Japan Geoscience Union Meeting 2018

Presentation information

[JJ] Evening Poster

S (Solid Earth Sciences) » S-VC Volcanology

[S-VC41] Active Volcanism

Wed. May 23, 2018 5:15 PM - 6:30 PM Poster Hall (International Exhibition Hall7, Makuhari Messe)

convener:Yuta Maeda(Nagoya University), Takahiro Miwa(National research institute for earth science and disaster prevention), Yosuke Aoki(東京大学地震研究所, 共同), Takeshi Nishimura(Department of Geophysics, Graduate School of Science, Tohoku University)

[SVC41-P48] Characteristic behavior of ground tilt motions associated with repeated small explosions at Stromboli volcano

*AYUMU ISHIKAWA1, Takeshi Nishimura1, Hiroshi Aoyama2, Ryohei Kawaguchi3, Eisuke Fujita4, Takahiro Miwa4, Taishi Yamada4, Maurizio Ripepe5, Riccardo Genco5 (1.Graduate school of science, Tohoku university, 2.Faculty of Science, Hokkaido University, 3.Meteorological Research Institute, 4.National research Instituite for Earth science and Disaster prevention, 5.The Department of Earth Sciences, University of Florence)

Keywords:Strombolian eruption, Volcano deformation, Tiltmeter, Very-long-period earthquakes

Stromboli volcano in Italy is a typical volcano where intermittent small eruption (Strombolian eruption) occurs.We report characteristic behavior of tilt records associated with small intermittent eruptions and its temporal change before the activity transition to flank lava effusion on August 7, 2014.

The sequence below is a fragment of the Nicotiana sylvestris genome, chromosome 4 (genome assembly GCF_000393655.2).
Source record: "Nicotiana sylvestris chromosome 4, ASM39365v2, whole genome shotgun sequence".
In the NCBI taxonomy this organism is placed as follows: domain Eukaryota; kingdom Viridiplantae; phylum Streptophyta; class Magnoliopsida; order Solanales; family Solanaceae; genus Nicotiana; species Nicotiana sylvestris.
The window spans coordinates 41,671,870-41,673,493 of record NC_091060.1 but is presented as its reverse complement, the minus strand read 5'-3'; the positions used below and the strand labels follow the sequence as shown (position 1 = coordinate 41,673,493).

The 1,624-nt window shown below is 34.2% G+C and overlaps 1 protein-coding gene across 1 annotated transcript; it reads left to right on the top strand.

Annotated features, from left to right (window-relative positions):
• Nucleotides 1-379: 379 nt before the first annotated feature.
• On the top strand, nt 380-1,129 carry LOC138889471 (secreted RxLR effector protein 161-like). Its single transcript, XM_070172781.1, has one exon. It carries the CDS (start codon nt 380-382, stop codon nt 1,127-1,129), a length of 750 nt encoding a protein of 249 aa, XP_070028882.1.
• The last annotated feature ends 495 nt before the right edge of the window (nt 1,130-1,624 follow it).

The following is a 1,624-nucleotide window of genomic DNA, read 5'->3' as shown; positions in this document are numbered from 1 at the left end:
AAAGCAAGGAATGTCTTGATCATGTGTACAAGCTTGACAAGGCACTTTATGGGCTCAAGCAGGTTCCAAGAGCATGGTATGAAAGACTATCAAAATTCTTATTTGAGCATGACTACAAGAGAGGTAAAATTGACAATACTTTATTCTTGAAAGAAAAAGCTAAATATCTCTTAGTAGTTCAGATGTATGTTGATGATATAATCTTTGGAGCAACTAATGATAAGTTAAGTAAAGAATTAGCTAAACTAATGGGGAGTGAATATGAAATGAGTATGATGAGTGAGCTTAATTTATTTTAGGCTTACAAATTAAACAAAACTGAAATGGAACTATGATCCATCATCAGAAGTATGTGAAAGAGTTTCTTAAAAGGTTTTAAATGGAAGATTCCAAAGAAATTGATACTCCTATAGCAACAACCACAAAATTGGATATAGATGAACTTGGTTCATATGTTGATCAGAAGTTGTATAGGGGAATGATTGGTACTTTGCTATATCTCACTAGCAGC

We installed 3 tiltmeters near the summit crater of Stromboli volcano from the end of May 2014. We obtained continuous tilt records with a sampling frequency of 100Hz. Down-sampled data of 1 Hz are analyzed from June 1 to July 30 divided each 15 days. To extract volcano deformation associated with small explosion from tilt records, we firstly applied 6h high- pass filter for noise removal, and then smoothed them by 50s low-pass filter. As a result, the signals associated with VLP seismic signal, which is rapid uplift and the following subsidence toward the active crater, are repeatedly observed. In addition, gradual uplift toward the active carter which has a few hundred second durations were observed, as reported in Genco and Ripepe [2010]. We extracted these three ground deformations as follows. First, we performed 20s - 100s band-pass filter on the north component of a station RFR. Secondly, we determined the onset time and end time of VLP signal by imposing a low threshold amplitude level. Finally, we extracted tilt signals that have a long interval time and a high amplitude level. The extracted tilt signals are characterized by azimuth from the north and amplitude of the tilt vector. We examined the parameters’ distribution at each observation site every a half month.
Rapid uplift and subsidence tilt motion of PZZ (ESE direction from the crater) and RFR (SSE from the crater) point to the active crater, while those of CPL (NE from the crater) deviate about 30 degrees north from the crater. This suggests that the pressure source generating rapid uplift and subsidence associated with small explosion is not approximated as a point source but has a finite size. Direction of the gradual uplift prior to small explosion has large variation in the azimuth, but the directions averaged every two weeks are almost same to the average directions of rapid uplift and subsidence. During the observation period from June to July, there is no significant temporal change of averaged azimuth in any site or deformation phenomenon.
These results suggest the gradual uplift prior to small explosion and rapid deformation associated with small explosion averagely share an almost same pressure source. Although transition phenomenon of flank lava effusion occurred in the beginning of August, 2014, the pressure source location did not change significantly for time scale of two weeks.